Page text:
Set five years after the end of Age of Assassins (reviewed HERE, but not by me so it probably makes more sense), Blood of Assassins sees Girton returning to the Tired Lands, a place that was run-down and practically eating itself five years ago but is now in an even worse state after years of war have ravaged the landscape, with murderous, savage, Nonmen and man-eating pigs roaming the land preying on the weak, not so weak and everyone else in between.
At it’s core Blood of Assassins is a murder mystery and detective story, with Girton called upon to help his old friend Rufra who is now one of three people vying for the crown and so is bogged down by politics and needs someone who can get things done like only Girton can, as well as needing a friend. Just when you think you have an idea of who the culprit is there are more than a few twists, turns and surprises – and just how reliable is our assassin narrator after all…? It’s extremely rare that a book comes along that I want to read again immediately upon finishing but this has certainly been the case with both the books currently in this series.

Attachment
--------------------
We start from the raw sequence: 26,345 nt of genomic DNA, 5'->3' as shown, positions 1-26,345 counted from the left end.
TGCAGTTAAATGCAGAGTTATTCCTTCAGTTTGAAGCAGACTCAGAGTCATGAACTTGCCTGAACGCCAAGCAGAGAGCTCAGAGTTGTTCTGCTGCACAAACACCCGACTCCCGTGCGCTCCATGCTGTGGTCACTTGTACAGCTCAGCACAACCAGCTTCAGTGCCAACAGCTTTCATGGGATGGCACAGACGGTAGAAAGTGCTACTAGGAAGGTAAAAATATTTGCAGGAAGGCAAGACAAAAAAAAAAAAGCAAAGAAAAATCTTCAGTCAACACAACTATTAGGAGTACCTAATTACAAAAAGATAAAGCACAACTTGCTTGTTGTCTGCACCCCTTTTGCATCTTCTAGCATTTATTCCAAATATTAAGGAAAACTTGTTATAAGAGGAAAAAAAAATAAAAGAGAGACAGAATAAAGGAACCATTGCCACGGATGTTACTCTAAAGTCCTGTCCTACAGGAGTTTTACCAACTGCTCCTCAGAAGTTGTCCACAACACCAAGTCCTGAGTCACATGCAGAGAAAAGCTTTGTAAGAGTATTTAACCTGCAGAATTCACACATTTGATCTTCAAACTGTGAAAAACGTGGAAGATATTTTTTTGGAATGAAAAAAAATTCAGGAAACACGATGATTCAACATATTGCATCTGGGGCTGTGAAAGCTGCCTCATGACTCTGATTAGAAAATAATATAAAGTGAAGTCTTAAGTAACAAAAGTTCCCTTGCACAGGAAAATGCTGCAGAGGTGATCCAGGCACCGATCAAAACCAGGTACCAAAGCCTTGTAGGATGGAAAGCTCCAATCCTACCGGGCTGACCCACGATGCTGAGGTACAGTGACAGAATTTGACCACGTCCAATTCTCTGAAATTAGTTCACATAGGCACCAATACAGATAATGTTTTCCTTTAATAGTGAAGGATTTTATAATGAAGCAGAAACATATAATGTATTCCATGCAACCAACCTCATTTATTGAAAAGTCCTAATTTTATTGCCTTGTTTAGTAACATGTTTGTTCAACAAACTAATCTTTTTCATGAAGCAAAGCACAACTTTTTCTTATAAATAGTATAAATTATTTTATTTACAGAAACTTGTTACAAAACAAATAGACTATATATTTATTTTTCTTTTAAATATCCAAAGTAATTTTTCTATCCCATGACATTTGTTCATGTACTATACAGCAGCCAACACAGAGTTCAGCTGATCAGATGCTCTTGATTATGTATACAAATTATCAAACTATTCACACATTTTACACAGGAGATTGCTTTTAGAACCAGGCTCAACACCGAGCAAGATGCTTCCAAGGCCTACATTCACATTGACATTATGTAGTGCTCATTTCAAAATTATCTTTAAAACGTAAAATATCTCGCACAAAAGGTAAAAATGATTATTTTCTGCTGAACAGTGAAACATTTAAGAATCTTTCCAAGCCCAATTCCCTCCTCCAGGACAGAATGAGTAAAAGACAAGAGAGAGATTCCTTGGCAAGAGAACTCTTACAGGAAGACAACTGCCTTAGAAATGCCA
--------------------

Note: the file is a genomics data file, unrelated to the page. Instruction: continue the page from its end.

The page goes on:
This is an extremely enjoyable book which is compelling, accessible and tightly plotted. The world is imaginatively built, the story is engrossing and leaves you wanting more. In fact, after reading the first book in the series, I told anyone I could that I found the book easily as good as the Witcher series by Andrzej Sapkowski yet much easier to get in to and equally as hard to put down. This is the same here with Blood of Assassins. If RJ was a band/musician we would’ve been heading towards “difficult second album” territory but there is absolutely no dip in quality here. The format from the first book is expanded upon with epic, full-scale, battles and scenes that are equally breathtaking as well as heart-stopping. The climactic battle had me reading with my breath firmly held, or it certainly felt like I did. I found it cleverly written and not too tightly defined whilst at the same time being extremely detailed with elements such as the dream chapters which add to the lore and background of the world and, as in the first book, could be linked to Girton’s connection with magic. In the Tired Lands, magic is much more of a curse than anything else.
You don’t need to have read Age of Assassins to enjoy this book. Pretty much all the information you need on each character and event from the first book is delivered in a way that doesn’t hinder the pace or overload the reader but, heck, you really should go and pick up Age of Assassins anyway. You won’t regret it. I, for one, can’t wait for the final book in the series to land.